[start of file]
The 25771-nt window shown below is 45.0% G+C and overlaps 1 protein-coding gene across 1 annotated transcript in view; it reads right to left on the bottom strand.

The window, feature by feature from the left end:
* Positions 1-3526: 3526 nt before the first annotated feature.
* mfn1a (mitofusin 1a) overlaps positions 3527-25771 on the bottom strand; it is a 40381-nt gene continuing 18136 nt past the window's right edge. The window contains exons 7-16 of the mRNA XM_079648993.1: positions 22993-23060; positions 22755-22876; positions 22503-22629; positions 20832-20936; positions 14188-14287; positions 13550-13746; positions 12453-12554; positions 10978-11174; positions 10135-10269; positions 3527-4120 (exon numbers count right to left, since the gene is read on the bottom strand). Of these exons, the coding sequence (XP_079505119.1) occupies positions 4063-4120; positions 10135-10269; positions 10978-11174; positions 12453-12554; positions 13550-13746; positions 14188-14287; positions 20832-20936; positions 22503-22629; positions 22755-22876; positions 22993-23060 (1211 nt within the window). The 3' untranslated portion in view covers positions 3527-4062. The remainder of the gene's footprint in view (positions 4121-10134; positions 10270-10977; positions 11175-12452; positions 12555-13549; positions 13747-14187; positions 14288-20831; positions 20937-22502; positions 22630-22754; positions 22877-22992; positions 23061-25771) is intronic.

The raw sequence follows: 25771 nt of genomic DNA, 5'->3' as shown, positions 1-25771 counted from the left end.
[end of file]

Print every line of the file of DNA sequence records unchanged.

The 25771-nt window shown below is 45.0% G+C and overlaps 1 protein-coding gene across 1 annotated transcript in view; it reads right to left on the bottom strand.

The window, feature by feature from the left end:
* Positions 1-3526: 3526 nt before the first annotated feature.
* mfn1a (mitofusin 1a) overlaps positions 3527-25771 on the bottom strand; it is a 40381-nt gene continuing 18136 nt past the window's right edge. The window contains exons 7-16 of the mRNA XM_079648993.1: positions 22993-23060; positions 22755-22876; positions 22503-22629; positions 20832-20936; positions 14188-14287; positions 13550-13746; positions 12453-12554; positions 10978-11174; positions 10135-10269; positions 3527-4120 (exon numbers count right to left, since the gene is read on the bottom strand). Of these exons, the coding sequence (XP_079505119.1) occupies positions 4063-4120; positions 10135-10269; positions 10978-11174; positions 12453-12554; positions 13550-13746; positions 14188-14287; positions 20832-20936; positions 22503-22629; positions 22755-22876; positions 22993-23060 (1211 nt within the window). The 3' untranslated portion in view covers positions 3527-4062. The remainder of the gene's footprint in view (positions 4121-10134; positions 10270-10977; positions 11175-12452; positions 12555-13549; positions 13747-14187; positions 14288-20831; positions 20937-22502; positions 22630-22754; positions 22877-22992; positions 23061-25771) is intronic.

The raw sequence follows: 25771 nt of genomic DNA, 5'->3' as shown, positions 1-25771 counted from the left end.